Patients who can do ADLs but want nurses to - page 8
I've been coming across more and more patients that are perfectly capable of taking care of their personal needs, but simply don't want to. Example: ringing the call light to ask for the box of... Read More
0Mar 7, '13 by monkeybugQuote from WeepingAngelHonestly, if she was a fresh section it might be difficult for her to do peri care on herself. Mentally uncomfortable for you, but a real physical pain for her!In nursing school during maternity rotation, my professor made me do peri-care for a recent C-section patient who wasn't on bedrest. It was SO. UNCOMFORTABLE. She was a year younger than me.
1Mar 8, '13 by Jenni811Pretty sure of someone had to do cares on me and I could id be like yea...um no!
I went to the ER when I split my hand open at work. Long story. Anyway I get to the ER and I'm setting up my own suture trays to prepare for doc. Nurse was like..."Stop! You are the patient." I had plastic surgery suture my hand since it had to be done differently. Anyway normally he worked in clinic and wasn't used to hospital charting. He was like "you can leave as soon as I figure out how to write discharge orders." I was like...ill do it for you! He sat behind me as I wrote my own discharge orders, sent the pharmacy my antibiotic script. Took me 5 minutes and I was out. 20 minutes later I get a call fro my nurse who helped. "You wrote your discharge orders but didn't sign them." I was like..."tube them up to me and ill send it back down." Pretty sure I was the worlds easiest patient. Reason I shared that is because even having the nurse assist with my sutures I felt terrible! I'm.like NO! You have other things to do. I got this. And that stuff is literally a nurses job. I can't even imagine asking a nurse to wipe my butt when I'm 100% capable of doing it.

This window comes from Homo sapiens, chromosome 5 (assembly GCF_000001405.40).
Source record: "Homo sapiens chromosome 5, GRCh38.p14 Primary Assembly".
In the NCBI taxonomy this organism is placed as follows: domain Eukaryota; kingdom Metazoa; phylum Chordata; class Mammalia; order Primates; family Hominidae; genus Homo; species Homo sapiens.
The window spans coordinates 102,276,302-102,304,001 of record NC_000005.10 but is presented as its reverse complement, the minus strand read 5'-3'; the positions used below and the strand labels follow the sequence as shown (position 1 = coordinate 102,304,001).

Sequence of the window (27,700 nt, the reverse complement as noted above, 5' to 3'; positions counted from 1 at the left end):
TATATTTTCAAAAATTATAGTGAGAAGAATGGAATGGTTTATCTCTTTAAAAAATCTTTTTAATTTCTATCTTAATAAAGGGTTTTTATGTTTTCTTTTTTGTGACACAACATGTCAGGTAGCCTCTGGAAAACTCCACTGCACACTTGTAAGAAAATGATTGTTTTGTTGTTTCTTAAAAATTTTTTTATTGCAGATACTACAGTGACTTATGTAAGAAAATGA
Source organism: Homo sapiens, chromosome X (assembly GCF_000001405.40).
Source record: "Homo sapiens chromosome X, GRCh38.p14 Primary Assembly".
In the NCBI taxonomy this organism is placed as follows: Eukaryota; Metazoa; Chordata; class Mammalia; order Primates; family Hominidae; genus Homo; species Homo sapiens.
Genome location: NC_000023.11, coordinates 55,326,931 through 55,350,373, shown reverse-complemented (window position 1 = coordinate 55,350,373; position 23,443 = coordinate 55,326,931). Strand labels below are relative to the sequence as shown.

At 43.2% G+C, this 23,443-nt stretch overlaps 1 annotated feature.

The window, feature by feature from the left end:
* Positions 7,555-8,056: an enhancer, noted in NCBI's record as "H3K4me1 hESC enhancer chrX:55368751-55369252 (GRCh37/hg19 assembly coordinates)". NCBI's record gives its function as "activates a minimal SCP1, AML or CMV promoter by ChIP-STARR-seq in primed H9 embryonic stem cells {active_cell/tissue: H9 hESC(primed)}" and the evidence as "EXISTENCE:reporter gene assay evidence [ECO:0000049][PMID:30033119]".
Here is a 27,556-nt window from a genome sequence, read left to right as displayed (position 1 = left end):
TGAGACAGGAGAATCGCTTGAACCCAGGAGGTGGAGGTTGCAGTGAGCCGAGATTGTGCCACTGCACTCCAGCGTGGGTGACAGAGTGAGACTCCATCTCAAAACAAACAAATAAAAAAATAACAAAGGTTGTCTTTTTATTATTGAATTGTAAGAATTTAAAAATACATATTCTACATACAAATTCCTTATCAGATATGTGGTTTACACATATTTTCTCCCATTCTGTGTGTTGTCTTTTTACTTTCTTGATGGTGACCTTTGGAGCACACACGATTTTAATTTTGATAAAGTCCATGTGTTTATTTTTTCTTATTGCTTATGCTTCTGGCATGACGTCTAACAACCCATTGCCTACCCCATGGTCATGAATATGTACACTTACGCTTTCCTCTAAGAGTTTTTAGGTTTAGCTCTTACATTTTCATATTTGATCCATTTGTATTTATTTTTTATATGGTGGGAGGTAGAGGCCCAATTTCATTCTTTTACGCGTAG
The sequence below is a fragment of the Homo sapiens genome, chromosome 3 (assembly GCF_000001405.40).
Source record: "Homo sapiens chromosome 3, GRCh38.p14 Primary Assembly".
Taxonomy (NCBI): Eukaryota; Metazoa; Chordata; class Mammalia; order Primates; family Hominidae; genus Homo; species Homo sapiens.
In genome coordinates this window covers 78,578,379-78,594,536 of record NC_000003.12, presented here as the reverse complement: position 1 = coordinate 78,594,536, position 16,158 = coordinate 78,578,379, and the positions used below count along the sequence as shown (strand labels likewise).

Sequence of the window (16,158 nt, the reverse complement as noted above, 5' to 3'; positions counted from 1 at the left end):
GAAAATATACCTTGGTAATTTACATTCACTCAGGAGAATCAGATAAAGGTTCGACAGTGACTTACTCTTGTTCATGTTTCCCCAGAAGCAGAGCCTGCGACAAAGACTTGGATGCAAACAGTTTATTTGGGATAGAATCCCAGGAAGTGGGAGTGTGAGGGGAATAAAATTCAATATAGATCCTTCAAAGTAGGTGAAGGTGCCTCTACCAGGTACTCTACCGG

1Mar 24, '13 by SkaydaOh yes. The lol who is perfectly capable of using walker to get around house and uses bedside commode at night; when we come running to answer her call light and we aren't there in exactly one second; if its in the middle of the night not only has she just woken us from a sound sleep but we have to come up from the basement and all the way to the end of the house to her room but knowing it might be life or death we run; only to walk in on her as she's just sitting on commode; "I didn't think anyone was coming so I thought its either do it myself or pee the bed!" I said "That's a great attitude! Do you need anything else?" Her; "I need some help here! Wipe me and pull my pants up!" Me; "Is there any reason you can't do those things for yourself?" (She could and did most of the time night or day!) She goes; "What is your job around here if not to help people?!"
0May 8, '13 by imintroubleI had to visit this thread again, as I refused to perform peri care on a woman who was capable of doing it herself. She stared at me, and I stared at her. It became a battle of wills. "You will". "I won't". It wasn't quite that bald. I offered to assist her efforts, with the emphasis on "assist". But, I diplomatically said no.
I have no doubt she'll report/file a complaint against me. Now I have to anxiously wait the days out to see if I'll be reprimanded.
I felt degraded. Insulted. I know that had I washed her "hoo hoo" as she put it, I would have felt diminished for days.
Now I'll be anxiously waiting for repurcussions for days.
I'm not sure which is worse.
Just for the record, staffing frequently makes nurses, CNAs where I work. Personal care is not foreign or disgusting to me.
1May 9, '13 by linzjane88Good to see she was using her big girl words....That sounds horribly awkward. Hugs.
Now wipe me! ;-)
1May 9, '13 by nursel56 GuideHoping it all works out for you, imintrouble. I wouldn't have done it, either. It's upsetting that "customer service" would ever extend to something like this.